The moon was extra bright last night, and the clouds rolling across it was just too compelling for me to ignore. If you’ve tried to photograph the moon before, you’ve probably realised that the moon is actually quite bright, especially when compared with the sky and clouds. In order to properly expose the clouds, I had to use a shutter speed of around 1 – 2 seconds at ISO 200. To get the details of the moon, I had to use something like 1/100s at ISO 200.
I thought I had the perfect plan! Set up the tripod, use my longest lens (the Tamron SP90) and take a minimum of 4 exposures per scene with bracketing. Unfortunately, I hadn’t factored in the following:
- The clouds were moving fast! From the first exposure to the second, the clouds would’ve moved 1/5 the diameter of the moon as seen from my window. Which meant I had to work fast, and the 4 exposures would be vastly different confusing any HDR software or at least muddling the end result.
- My tripod isn’t nearly as rock solid as I thought it was, especially when photographing a bright yellow disc in the sky.
- 90mm on a DX sensor isn’t useful for moon photography, unless you plan on cropping alot (see last image below).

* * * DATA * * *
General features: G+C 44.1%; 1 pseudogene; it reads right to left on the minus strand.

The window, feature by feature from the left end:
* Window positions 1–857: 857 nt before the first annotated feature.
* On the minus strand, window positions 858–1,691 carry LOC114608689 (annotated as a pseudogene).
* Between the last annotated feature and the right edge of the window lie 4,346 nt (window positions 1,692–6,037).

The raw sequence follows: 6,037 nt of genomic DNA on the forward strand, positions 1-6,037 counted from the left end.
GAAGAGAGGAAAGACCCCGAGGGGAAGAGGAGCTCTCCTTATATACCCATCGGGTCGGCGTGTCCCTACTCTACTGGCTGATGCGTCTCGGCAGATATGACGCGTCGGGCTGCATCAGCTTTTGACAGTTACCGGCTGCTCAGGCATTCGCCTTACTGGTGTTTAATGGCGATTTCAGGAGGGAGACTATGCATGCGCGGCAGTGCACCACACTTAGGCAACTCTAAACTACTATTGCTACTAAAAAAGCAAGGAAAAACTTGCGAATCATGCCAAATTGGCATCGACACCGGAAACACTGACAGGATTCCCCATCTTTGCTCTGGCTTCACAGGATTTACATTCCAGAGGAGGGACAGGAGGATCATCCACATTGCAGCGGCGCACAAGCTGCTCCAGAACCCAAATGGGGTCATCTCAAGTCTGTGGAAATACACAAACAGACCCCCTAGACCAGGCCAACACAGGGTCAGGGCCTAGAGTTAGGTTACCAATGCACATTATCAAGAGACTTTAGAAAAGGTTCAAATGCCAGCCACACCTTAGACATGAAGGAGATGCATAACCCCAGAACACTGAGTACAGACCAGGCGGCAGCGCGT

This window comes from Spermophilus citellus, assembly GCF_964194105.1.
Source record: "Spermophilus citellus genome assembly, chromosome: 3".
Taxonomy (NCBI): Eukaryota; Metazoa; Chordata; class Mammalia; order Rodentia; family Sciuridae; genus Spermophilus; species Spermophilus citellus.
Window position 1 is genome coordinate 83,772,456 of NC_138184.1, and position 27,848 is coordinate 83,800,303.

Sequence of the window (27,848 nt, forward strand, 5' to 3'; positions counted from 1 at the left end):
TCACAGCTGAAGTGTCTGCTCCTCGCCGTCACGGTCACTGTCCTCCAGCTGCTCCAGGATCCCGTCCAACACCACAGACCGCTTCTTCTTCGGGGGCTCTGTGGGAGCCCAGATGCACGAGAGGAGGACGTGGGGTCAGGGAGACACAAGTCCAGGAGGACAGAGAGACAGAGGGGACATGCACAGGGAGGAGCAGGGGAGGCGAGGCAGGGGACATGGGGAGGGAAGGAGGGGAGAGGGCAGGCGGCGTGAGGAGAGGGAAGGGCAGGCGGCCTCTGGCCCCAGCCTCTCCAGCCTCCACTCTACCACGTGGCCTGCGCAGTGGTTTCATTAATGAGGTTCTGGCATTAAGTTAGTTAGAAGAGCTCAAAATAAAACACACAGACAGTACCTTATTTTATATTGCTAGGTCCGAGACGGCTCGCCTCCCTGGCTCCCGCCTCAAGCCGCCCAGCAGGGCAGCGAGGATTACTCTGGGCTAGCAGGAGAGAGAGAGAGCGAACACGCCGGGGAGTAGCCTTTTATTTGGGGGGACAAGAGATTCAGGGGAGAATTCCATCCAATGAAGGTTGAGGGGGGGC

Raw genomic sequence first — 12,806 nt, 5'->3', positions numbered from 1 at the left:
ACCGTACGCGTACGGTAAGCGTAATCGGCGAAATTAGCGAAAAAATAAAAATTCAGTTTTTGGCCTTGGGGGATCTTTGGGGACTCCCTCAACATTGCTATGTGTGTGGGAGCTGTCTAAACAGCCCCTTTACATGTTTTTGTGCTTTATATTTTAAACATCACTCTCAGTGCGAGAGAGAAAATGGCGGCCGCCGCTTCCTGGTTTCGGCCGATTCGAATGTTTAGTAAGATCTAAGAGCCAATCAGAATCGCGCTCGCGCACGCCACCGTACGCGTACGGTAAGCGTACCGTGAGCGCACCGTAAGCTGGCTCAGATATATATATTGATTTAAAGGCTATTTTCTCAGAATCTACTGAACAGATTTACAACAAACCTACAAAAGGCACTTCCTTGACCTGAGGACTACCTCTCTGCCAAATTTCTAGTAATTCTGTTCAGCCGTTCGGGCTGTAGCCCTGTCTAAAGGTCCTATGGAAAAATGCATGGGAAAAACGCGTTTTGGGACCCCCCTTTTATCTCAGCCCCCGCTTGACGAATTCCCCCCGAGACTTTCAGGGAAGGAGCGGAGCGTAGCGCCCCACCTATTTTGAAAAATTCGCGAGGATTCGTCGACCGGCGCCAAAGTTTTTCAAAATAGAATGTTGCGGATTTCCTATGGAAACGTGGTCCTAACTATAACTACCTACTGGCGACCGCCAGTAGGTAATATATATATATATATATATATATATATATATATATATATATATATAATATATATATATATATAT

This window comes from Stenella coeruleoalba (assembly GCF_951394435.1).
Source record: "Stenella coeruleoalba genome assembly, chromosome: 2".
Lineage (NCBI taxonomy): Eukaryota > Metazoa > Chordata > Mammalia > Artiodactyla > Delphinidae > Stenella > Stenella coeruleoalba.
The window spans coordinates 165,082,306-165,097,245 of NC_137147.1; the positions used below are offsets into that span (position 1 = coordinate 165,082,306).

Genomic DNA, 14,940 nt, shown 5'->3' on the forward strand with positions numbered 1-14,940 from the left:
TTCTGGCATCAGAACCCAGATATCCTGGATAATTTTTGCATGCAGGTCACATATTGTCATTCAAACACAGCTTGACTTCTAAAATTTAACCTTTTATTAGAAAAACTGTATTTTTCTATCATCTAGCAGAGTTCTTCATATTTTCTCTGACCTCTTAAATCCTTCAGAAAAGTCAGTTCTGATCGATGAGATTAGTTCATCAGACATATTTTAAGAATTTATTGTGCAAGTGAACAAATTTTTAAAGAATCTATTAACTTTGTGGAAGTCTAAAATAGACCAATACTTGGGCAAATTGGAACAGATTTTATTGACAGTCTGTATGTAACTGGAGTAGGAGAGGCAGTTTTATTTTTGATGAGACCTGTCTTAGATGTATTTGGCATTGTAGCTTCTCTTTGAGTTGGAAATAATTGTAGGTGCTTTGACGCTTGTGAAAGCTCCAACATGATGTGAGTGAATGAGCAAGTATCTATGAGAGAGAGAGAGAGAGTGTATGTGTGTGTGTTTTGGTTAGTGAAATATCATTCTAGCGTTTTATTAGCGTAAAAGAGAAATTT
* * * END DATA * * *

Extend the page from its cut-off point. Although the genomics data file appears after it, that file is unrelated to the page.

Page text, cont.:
- I couldn’t get my camera to bracket 5 frames (back to the user manual!).
True enough, the results in HDR weren’t even close to acceptable (although I’ve yet to try Photoshop’s HDR solution). I tried out Oloneo’s Photoengine beta and it was quite capable, but the subtle differences in clouds and minor variances in the position of the moon due to me nudging the tripod made the end result look a little too artificial. I couldn’t even get a proper image in HDRsoft’s Photomatix demo. Don’t think any of the software mentioned is at fault though…
So, the shots you see here are all improvisations in Photoshop. Crop the moon (with all its details) from a 1/100s shot, align it to a shot exposed for the clouds and set the moon’s layer to Pin Light.